Comparing Design Directors to Art Directors
In the context of advertising and multimedia, design directors and art directors may work on the same floor or in the same department. The duties of these career titles may overlap, however, depending on the company and industry.
Design directors manage and guide the design elements of particular projects. Art directors ensure that the design director and other artists and team leaders are working in harmony to produce media that conveys a company's vision, increases marketability, and reaches a target audience. You will find a comparison below of these two artistic leadership professions and some important career details.
|Job Title||Education Requirements||Median Salary||Job Growth (2014-2024)*|
|Design Director||Bachelor's degree||$107,349 (2017)**||1% (graphic designers)|
|Art Director||Bachelor's degree||$89,820 (2016)*||2%|
Source: *U.S. Bureau of Labor Statistics, **Payscale.com
Find schools that offer these popular programs
- Advertising and Commercial Design
- Commercial Photography
- Fashion Design
- General Visual Communications Design
- Graphic Design
- Illustration and Drawing
- Industrial Design
- Interior Design and Decorating
Responsibilities of Design Directors vs. Art Directors
The main function of design directors is to ensure the timely creation and publication of design elements, usually digital. These might include logos, online publications, and social media content. They may manage teams of graphic designers and present multiple conceptual prototypes to an art director for input. Art directors manage the execution of all artistic projects, including design; they make sure that projects meet the budget, match the company's vision, and satisfy shareholders and clients. They guide a concept from idea to full-blown campaign, measure the subsequent outcomes, and re-direct accordingly. Thus, an art director analyzes data, tracks marketing trends, and manages the overall artistic production of a company, while a design director is a resident expert in graphic design and understands how to use design to evoke an emotional response in a consumer or audience.
Design directors answer to upper management, which may include an art director. They are typically digital design experts who oversee the creation of a product or company's design assets. Their work may involve coordinating the tasks of photographers, illustrators, and designers to meet a deadline for a particular project, such as a web design, magazine layout, or product packaging. Strong technical and artistic abilities with graphic arts software like Adobe Photoshop are requisite.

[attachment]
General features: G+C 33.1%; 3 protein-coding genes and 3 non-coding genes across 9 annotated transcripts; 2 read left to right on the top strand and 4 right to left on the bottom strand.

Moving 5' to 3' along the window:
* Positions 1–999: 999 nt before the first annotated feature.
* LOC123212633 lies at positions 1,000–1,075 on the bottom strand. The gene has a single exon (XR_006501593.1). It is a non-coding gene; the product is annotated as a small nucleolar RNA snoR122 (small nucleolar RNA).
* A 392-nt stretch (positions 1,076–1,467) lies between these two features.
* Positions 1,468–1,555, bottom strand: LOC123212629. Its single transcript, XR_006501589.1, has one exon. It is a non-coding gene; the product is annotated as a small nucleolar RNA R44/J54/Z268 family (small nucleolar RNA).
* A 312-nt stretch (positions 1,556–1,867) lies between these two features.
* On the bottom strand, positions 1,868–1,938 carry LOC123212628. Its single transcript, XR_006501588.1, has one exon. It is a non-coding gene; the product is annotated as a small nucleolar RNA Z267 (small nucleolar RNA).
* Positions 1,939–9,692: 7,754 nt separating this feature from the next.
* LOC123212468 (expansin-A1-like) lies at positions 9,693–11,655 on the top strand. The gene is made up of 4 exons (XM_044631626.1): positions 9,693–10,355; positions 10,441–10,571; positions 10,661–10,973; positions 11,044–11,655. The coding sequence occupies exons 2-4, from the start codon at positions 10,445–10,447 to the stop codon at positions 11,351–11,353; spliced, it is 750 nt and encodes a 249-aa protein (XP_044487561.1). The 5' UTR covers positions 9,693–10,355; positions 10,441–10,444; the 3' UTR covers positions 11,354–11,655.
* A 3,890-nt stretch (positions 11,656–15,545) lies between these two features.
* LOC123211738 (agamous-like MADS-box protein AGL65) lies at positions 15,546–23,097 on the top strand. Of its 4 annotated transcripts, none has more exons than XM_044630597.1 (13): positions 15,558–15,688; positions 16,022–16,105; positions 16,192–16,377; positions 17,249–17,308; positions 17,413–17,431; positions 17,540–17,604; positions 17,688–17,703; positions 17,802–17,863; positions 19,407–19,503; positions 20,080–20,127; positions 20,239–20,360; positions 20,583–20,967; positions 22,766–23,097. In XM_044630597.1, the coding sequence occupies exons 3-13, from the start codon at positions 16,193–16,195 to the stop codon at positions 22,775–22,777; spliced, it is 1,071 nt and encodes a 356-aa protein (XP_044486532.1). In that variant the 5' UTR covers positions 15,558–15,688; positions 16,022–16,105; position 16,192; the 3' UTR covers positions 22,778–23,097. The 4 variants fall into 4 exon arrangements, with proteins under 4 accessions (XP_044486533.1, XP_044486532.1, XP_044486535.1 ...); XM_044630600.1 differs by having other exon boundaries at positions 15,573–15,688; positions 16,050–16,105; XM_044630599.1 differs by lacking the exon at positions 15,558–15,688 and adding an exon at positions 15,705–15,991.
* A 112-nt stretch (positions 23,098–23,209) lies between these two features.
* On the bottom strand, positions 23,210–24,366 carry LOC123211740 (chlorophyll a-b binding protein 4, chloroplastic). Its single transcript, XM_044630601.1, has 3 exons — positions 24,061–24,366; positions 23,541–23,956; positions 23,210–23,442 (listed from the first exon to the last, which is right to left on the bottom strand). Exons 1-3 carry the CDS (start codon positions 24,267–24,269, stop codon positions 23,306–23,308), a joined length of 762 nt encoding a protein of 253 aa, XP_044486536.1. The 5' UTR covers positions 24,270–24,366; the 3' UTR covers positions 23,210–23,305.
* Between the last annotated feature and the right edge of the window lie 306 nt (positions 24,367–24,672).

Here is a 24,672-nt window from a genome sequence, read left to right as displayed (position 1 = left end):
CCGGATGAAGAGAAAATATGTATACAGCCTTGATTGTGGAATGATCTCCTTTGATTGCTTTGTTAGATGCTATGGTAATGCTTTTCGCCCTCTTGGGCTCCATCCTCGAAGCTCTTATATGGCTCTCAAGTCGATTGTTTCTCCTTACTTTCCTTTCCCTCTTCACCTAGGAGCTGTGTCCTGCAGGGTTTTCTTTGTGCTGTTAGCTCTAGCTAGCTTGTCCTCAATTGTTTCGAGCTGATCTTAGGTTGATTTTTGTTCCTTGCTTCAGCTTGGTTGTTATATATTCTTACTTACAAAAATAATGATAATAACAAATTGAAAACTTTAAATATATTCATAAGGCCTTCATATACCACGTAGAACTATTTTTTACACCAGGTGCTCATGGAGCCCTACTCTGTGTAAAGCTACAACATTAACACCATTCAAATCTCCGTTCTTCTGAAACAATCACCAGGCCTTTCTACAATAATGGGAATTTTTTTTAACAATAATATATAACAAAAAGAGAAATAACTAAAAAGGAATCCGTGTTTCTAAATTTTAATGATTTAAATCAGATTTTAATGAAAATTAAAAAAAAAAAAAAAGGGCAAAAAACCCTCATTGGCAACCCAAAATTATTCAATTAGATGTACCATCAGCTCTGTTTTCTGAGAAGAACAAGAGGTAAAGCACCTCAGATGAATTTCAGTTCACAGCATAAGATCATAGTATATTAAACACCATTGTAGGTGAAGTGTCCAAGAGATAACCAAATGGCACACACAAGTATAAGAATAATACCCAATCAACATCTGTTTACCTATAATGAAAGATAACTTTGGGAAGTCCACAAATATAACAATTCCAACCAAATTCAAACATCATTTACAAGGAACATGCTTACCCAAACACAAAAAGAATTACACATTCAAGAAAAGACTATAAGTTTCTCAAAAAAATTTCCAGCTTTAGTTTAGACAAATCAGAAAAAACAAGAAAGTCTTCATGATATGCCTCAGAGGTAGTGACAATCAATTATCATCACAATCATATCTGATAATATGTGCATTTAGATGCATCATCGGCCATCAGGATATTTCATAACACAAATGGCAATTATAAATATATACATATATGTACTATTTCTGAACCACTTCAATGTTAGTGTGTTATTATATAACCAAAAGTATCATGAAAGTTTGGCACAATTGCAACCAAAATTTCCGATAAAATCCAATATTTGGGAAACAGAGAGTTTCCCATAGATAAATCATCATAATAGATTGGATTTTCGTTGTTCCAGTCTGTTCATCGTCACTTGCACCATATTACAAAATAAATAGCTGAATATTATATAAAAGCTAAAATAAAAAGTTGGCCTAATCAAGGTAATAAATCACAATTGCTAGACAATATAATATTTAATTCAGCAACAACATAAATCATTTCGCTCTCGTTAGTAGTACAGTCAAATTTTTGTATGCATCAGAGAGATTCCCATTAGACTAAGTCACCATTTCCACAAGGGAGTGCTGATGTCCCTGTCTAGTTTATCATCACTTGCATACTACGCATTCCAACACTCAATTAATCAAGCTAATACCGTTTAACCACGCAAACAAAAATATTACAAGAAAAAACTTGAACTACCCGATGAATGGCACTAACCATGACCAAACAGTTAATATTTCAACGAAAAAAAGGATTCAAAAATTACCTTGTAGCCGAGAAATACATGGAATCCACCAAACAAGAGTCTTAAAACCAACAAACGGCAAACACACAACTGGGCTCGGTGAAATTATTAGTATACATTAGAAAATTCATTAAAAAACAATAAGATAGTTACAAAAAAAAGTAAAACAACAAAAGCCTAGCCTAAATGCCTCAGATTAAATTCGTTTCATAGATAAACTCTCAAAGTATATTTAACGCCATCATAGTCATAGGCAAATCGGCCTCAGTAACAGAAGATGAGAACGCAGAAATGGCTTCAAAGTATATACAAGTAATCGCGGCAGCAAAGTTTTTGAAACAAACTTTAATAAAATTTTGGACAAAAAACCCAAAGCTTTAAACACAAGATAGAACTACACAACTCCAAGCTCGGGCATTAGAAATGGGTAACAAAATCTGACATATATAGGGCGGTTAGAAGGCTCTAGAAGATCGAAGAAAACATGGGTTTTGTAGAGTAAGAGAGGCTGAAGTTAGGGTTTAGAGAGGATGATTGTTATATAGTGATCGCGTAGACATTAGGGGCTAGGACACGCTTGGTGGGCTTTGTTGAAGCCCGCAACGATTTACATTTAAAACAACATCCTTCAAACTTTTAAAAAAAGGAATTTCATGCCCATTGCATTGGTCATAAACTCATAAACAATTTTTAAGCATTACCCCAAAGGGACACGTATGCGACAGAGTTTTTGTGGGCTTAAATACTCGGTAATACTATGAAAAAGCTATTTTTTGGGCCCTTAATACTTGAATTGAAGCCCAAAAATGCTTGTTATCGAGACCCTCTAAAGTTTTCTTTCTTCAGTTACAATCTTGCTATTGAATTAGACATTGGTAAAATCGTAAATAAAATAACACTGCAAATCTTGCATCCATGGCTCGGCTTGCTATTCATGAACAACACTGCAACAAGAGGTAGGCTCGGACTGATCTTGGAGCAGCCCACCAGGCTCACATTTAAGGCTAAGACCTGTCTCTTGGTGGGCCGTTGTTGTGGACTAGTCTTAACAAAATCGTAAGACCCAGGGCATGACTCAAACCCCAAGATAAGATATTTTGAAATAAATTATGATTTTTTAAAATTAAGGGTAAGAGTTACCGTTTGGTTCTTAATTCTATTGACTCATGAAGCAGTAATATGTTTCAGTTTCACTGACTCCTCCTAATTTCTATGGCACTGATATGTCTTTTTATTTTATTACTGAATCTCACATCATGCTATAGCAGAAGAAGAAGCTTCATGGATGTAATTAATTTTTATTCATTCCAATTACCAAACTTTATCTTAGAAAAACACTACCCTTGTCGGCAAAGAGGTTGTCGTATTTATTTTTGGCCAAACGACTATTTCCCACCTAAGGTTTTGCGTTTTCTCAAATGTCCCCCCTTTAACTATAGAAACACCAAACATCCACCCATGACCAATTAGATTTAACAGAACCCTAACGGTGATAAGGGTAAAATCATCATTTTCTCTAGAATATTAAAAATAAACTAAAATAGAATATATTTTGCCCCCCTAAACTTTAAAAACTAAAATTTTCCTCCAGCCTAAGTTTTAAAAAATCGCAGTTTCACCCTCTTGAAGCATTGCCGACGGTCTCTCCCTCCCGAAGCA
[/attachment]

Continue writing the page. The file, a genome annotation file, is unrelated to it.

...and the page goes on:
Job responsibilities of a design director include:
- Collaborate with all team leaders to conceptualize problems and brainstorm design solutions
- Take complex concepts and translate them to visual designs across mediums
- Create designs that target mobile and digital users
- Possibly required to step in during the art director's absence
- Supervises all digital operations which might include multimedia, blog posts and websites
Art directors are hands-on creative leaders for an organization or company. They oversee diverse teams of artists and designers and supervise the execution of printed, digital, and physical materials utilized by companies for advertising campaigns and major artistic/commercial projects (like feature films). They research marketing trends, develop budgets, and translate a company's business goals to the realm of art and design. They are artistic liaisons between client and company, and they oversee all the individual teams of artists who will actualize the brand, product and/or campaign. They also keep everyone on schedule.
Job responsibilities of an art director include:
- Meet with top executives to determine and develop conceptual needs
- Research products and listen to client's needs
- Determine and analyze target audience
- Lead artists, illustrators, filmmakers and designers to reach visual goals
- Approve creative work or provide feedback and require revision
Prospective design directors might decide to put their visual design skills to work as industrial designers. Industrial designers design and create new products ranging from children's toys to automobiles. Art directors might be more interested in the business and marketing aspects of the field, in which case they could become advertising directors and plan the campaigns that art directors help execute.